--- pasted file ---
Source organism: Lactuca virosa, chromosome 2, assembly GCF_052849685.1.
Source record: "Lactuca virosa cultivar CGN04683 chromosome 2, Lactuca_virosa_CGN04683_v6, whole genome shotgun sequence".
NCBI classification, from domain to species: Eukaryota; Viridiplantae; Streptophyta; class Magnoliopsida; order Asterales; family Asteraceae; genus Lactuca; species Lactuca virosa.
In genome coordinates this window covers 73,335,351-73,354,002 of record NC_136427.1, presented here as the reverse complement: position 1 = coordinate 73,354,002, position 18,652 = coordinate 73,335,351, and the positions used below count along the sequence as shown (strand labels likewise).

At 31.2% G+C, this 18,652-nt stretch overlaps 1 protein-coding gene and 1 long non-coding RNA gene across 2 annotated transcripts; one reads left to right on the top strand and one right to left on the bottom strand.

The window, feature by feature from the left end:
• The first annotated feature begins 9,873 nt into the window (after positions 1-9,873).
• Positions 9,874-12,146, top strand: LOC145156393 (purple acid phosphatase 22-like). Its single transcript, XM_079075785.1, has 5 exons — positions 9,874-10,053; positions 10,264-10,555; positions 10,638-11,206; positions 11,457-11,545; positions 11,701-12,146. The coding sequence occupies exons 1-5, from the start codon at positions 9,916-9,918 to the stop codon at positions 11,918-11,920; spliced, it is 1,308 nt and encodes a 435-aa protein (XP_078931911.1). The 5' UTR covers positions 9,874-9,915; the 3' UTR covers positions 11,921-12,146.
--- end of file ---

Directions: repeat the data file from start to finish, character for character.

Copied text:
Source organism: Lactuca virosa, chromosome 2, assembly GCF_052849685.1.
Source record: "Lactuca virosa cultivar CGN04683 chromosome 2, Lactuca_virosa_CGN04683_v6, whole genome shotgun sequence".
NCBI classification, from domain to species: Eukaryota; Viridiplantae; Streptophyta; class Magnoliopsida; order Asterales; family Asteraceae; genus Lactuca; species Lactuca virosa.
In genome coordinates this window covers 73,335,351-73,354,002 of record NC_136427.1, presented here as the reverse complement: position 1 = coordinate 73,354,002, position 18,652 = coordinate 73,335,351, and the positions used below count along the sequence as shown (strand labels likewise).

At 31.2% G+C, this 18,652-nt stretch overlaps 1 protein-coding gene and 1 long non-coding RNA gene across 2 annotated transcripts; one reads left to right on the top strand and one right to left on the bottom strand.

The window, feature by feature from the left end:
• The first annotated feature begins 9,873 nt into the window (after positions 1-9,873).
• Positions 9,874-12,146, top strand: LOC145156393 (purple acid phosphatase 22-like). Its single transcript, XM_079075785.1, has 5 exons — positions 9,874-10,053; positions 10,264-10,555; positions 10,638-11,206; positions 11,457-11,545; positions 11,701-12,146. The coding sequence occupies exons 1-5, from the start codon at positions 9,916-9,918 to the stop codon at positions 11,918-11,920; spliced, it is 1,308 nt and encodes a 435-aa protein (XP_078931911.1). The 5' UTR covers positions 9,874-9,915; the 3' UTR covers positions 11,921-12,146.